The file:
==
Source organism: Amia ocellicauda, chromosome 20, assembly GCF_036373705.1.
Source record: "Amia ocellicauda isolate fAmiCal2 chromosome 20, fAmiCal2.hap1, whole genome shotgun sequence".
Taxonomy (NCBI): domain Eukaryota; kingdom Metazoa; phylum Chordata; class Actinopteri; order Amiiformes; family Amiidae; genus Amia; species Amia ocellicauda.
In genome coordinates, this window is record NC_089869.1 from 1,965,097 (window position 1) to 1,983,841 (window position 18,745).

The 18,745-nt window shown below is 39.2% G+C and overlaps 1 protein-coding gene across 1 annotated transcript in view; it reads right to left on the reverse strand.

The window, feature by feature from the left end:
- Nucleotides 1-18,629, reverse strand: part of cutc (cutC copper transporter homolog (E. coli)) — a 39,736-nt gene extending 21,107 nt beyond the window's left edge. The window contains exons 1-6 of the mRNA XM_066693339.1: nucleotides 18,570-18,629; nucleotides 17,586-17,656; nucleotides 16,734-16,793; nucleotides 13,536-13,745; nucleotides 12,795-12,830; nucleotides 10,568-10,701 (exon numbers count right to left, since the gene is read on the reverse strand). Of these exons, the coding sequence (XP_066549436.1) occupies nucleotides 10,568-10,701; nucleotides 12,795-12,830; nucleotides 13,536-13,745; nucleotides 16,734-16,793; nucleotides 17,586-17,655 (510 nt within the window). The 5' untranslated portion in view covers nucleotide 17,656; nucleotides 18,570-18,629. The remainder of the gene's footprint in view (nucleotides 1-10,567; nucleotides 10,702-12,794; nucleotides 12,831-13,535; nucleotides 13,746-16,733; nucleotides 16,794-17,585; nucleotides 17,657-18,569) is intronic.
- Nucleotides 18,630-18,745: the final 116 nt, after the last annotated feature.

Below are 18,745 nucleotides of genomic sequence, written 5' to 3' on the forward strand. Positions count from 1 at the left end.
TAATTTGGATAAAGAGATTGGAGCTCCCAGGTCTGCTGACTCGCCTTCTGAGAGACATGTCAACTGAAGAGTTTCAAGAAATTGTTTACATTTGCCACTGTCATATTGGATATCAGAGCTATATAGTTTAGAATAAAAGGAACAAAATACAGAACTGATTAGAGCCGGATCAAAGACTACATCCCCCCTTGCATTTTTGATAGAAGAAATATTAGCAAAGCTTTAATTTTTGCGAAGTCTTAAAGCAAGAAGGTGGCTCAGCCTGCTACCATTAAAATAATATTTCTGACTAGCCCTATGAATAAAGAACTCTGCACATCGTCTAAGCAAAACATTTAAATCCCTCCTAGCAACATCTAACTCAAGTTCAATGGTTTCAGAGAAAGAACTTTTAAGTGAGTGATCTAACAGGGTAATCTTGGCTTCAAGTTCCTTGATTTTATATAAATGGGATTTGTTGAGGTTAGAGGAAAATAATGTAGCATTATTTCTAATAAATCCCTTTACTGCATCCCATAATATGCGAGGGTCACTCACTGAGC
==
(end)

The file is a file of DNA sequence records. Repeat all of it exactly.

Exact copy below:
Source organism: Amia ocellicauda, chromosome 20, assembly GCF_036373705.1.
Source record: "Amia ocellicauda isolate fAmiCal2 chromosome 20, fAmiCal2.hap1, whole genome shotgun sequence".
Taxonomy (NCBI): domain Eukaryota; kingdom Metazoa; phylum Chordata; class Actinopteri; order Amiiformes; family Amiidae; genus Amia; species Amia ocellicauda.
In genome coordinates, this window is record NC_089869.1 from 1,965,097 (window position 1) to 1,983,841 (window position 18,745).

The 18,745-nt window shown below is 39.2% G+C and overlaps 1 protein-coding gene across 1 annotated transcript in view; it reads right to left on the reverse strand.

The window, feature by feature from the left end:
- Nucleotides 1-18,629, reverse strand: part of cutc (cutC copper transporter homolog (E. coli)) — a 39,736-nt gene extending 21,107 nt beyond the window's left edge. The window contains exons 1-6 of the mRNA XM_066693339.1: nucleotides 18,570-18,629; nucleotides 17,586-17,656; nucleotides 16,734-16,793; nucleotides 13,536-13,745; nucleotides 12,795-12,830; nucleotides 10,568-10,701 (exon numbers count right to left, since the gene is read on the reverse strand). Of these exons, the coding sequence (XP_066549436.1) occupies nucleotides 10,568-10,701; nucleotides 12,795-12,830; nucleotides 13,536-13,745; nucleotides 16,734-16,793; nucleotides 17,586-17,655 (510 nt within the window). The 5' untranslated portion in view covers nucleotide 17,656; nucleotides 18,570-18,629. The remainder of the gene's footprint in view (nucleotides 1-10,567; nucleotides 10,702-12,794; nucleotides 12,831-13,535; nucleotides 13,746-16,733; nucleotides 16,794-17,585; nucleotides 17,657-18,569) is intronic.
- Nucleotides 18,630-18,745: the final 116 nt, after the last annotated feature.

Below are 18,745 nucleotides of genomic sequence, written 5' to 3' on the forward strand. Positions count from 1 at the left end.
TAATTTGGATAAAGAGATTGGAGCTCCCAGGTCTGCTGACTCGCCTTCTGAGAGACATGTCAACTGAAGAGTTTCAAGAAATTGTTTACATTTGCCACTGTCATATTGGATATCAGAGCTATATAGTTTAGAATAAAAGGAACAAAATACAGAACTGATTAGAGCCGGATCAAAGACTACATCCCCCCTTGCATTTTTGATAGAAGAAATATTAGCAAAGCTTTAATTTTTGCGAAGTCTTAAAGCAAGAAGGTGGCTCAGCCTGCTACCATTAAAATAATATTTCTGACTAGCCCTATGAATAAAGAACTCTGCACATCGTCTAAGCAAAACATTTAAATCCCTCCTAGCAACATCTAACTCAAGTTCAATGGTTTCAGAGAAAGAACTTTTAAGTGAGTGATCTAACAGGGTAATCTTGGCTTCAAGTTCCTTGATTTTATATAAATGGGATTTGTTGAGGTTAGAGGAAAATAATGTAGCATTATTTCTAATAAATCCCTTTACTGCATCCCATAATATGCGAGGGTCACTCACTGAGC